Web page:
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Gender Dysphoria in Children
Is it Imagination or GID?
Bruce Jenner, Olympic decathlon gold medalist and sex symbol of the 1970s and 80s, came out publicly last night to Diane Sawyer, indicating that he has always identified as female. In hindsight, the world should really not have been so shocked. For years, Jenner has been undergoing hormone treatments and cosmetic procedures to change his physical appearance from masculine to feminine. He’s been seen wearing nail polish, growing out his hair, and wearing jewelry. The tragedy of this story is not that a once breathtakingly handsome, athletic man is sacrificing his masculinity in order to live the remainder of his life as female, but rather, that it took him this long to embrace his true self.
There are many reasons why persons suffering from gender dysphoria do not transition sooner, and why some do not transition at all. Those reasons may be as varied as the individuals themselves, but among the most common reasons are the fear of being ostracized by family, friends and even strangers, the fear of disappointing loved ones, and the fear of how one’s choice might adversely affect their livelihood.
It is more difficult, by far, to transition after having lived many years in the wrong body. Individuals that have gone through school, have established careers, marriages and who have children, have infinitely more to lose than those that transition at a much younger age. As society comes to understand more about gender dysphoria, more parents are willing to accept that their children may have a physiological reason for identifying as the opposite gender. Most children enjoy playing dress up and experimenting with alternate personas and we encourage active, creative imaginations. Parents are not typically alarmed when their son dresses up as a princess when playing with his sisters, or if a girl pretends to be Batman. But when a child begins to express themselves consistently and passionately as the opposite gender, this might be an indicator that the child is experiencing gender dysphoria. Other indicators include wanting to change their name to a traditionally masculine or feminine name that is the opposite of their born gender; consistently choosing clothing typically associated with the opposite gender; wanting to change their physical appearance (growing out or cutting hair, wearing nail polish or makeup, etc.) or referring to themselves using gender specific pronouns that are opposite of their current pronoun. Children may also express an interest in having genitals of the gender with which they identify; reject toys or games that don’t fit their perceived gender; or even attempt to urinate in the manner of their perceived gender (e.g. girls standing or boys sitting).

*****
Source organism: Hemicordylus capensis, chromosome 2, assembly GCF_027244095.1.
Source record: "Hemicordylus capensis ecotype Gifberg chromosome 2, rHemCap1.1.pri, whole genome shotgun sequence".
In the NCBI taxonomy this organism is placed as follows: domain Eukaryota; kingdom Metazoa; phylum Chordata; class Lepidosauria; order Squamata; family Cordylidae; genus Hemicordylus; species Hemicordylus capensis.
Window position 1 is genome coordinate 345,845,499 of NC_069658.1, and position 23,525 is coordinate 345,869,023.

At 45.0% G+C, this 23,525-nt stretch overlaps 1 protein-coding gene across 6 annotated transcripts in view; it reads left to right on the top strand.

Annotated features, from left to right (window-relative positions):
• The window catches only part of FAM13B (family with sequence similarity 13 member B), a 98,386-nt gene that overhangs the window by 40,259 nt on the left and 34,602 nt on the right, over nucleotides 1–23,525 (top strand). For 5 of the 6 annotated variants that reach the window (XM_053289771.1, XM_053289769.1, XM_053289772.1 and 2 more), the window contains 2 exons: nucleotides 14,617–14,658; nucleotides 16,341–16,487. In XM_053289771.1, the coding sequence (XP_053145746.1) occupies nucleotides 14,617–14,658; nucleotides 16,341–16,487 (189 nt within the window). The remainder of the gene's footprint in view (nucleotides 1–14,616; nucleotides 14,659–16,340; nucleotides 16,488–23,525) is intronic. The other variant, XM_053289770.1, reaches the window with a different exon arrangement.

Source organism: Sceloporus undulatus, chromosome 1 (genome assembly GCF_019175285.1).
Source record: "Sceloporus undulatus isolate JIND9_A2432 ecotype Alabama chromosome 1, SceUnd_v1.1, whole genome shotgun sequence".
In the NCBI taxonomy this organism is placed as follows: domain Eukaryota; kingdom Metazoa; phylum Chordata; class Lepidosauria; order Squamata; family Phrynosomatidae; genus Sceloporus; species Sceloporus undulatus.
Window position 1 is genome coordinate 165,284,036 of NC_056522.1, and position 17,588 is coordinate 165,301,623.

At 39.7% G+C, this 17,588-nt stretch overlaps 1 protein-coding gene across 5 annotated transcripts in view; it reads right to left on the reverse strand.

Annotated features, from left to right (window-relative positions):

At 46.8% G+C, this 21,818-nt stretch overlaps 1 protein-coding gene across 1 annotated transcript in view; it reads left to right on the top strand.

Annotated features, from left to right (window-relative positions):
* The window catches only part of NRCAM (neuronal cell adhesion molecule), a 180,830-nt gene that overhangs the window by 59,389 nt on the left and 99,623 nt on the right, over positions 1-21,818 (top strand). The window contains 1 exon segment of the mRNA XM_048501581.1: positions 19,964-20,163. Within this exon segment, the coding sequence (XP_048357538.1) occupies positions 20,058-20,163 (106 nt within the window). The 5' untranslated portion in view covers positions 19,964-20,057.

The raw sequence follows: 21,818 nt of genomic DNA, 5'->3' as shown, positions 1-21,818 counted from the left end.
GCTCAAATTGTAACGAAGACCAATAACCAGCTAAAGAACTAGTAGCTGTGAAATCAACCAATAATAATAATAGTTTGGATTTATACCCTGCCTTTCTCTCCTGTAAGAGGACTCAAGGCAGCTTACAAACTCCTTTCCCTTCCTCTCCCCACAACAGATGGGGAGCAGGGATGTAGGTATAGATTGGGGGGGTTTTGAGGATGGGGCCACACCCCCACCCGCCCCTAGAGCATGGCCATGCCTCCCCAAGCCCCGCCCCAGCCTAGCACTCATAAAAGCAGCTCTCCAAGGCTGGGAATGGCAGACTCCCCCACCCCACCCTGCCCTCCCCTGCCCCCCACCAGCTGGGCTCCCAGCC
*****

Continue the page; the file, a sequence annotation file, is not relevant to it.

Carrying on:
It can be difficult for parents to know where the line between imagination, learning and maturation blurs with actual gender identity disorder. Even the most open-minded parents must live in fear of making a mistake if they decide to support their child’s transition. “What if we’re wrong, and this is a passing phase?” “What if our child’s brain is not developed enough to make this life-altering decision?” “What if they change their mind later and it’s too late?” But the lack of support or action on behalf of transgendered persons can be too costly.